Many people fear losing things in divorce. In fact, this is why asset division serves as one of the worst-received parts of divorce for numerous couples.
It helps to understand what is up for division in a divorce and what items and assets a person can keep to himself or herself.
Separate property vs. marital property
The IRS discusses personal versus comingled or marital property in divorce. Personal or separate property are the assets that a person can keep to himself or herself without having to divide any of it with their spouse.
Items that fall into separate property include, but are not limited to, property acquired before the marriage, property acquired as a gift, and property acquired through inheritance.
Thus, generally speaking, any inheritance that a person receives through the length of their marriage counts as separate property and is not subject to divorce division.
When inheritance becomes community property
There are some cases, however, in which this inheritance may become commingled property. This usually involves taking action that makes the inheritance look like part of commingled property.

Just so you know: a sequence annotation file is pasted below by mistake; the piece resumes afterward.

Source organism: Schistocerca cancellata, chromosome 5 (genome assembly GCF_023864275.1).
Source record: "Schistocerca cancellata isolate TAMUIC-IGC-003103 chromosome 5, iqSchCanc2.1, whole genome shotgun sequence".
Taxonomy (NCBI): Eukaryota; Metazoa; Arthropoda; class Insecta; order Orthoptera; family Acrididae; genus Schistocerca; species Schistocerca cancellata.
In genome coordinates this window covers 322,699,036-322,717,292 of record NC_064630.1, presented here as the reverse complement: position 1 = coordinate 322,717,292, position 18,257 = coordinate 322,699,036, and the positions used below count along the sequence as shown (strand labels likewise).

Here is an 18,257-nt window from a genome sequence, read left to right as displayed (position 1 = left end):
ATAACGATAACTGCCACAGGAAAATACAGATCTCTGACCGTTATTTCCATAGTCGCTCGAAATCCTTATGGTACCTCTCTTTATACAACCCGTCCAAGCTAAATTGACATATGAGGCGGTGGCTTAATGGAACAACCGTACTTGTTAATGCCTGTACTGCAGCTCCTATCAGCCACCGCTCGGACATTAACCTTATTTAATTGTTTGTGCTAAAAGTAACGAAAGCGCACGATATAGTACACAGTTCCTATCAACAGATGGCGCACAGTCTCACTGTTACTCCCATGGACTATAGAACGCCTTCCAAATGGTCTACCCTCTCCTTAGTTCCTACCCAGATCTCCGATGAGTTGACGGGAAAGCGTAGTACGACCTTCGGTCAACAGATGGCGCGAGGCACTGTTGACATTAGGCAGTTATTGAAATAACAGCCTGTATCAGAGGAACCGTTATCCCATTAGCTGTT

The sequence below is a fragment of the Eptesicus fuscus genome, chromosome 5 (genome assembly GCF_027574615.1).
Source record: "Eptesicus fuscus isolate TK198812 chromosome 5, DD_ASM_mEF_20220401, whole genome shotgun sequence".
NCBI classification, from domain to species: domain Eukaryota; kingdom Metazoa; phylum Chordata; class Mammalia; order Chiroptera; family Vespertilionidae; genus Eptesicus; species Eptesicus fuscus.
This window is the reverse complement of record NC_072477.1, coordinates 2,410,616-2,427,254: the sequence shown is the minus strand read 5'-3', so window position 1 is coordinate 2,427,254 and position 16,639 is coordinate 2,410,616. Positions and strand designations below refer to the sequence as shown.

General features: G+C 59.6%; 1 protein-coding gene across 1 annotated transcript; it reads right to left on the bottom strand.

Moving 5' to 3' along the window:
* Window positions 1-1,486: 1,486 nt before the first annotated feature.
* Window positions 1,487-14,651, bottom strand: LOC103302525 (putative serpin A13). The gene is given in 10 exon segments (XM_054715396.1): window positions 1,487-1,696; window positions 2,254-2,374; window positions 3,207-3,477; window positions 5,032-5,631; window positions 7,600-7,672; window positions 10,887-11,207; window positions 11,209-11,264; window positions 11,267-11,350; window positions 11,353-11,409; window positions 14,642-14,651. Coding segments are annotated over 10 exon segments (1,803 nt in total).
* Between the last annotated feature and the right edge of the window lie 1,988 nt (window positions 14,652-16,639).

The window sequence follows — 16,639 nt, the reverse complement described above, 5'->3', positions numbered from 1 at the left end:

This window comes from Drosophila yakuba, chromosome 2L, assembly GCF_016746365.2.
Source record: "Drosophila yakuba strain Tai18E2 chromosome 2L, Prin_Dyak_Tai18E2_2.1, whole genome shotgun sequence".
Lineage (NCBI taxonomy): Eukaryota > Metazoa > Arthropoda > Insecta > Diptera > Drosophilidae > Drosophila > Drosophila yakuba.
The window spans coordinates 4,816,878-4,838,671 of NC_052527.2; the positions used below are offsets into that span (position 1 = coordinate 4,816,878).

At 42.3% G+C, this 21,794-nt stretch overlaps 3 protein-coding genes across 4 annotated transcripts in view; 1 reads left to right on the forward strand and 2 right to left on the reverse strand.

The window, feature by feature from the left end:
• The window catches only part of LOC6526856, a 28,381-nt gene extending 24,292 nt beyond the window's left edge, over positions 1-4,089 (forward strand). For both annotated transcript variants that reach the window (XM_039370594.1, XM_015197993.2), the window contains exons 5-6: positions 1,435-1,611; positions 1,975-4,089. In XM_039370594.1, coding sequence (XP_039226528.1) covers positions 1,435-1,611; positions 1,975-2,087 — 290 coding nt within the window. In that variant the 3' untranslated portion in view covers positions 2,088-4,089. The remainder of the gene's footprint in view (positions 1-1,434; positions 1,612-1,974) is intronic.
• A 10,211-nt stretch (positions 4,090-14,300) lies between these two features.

Actions that might make inheritance look like commingled property can include adding any community assets into the inheritance account or adding a spouse’s name to the account. Owing inheritance taxes and paying those taxes with community property might also cause the court to rule the inheritance as community property.
If the court rules a property as community or comingled, it is up for division with an ex-spouse as any other piece of comingled property. Thus, it is important to take care of inheritance from the start.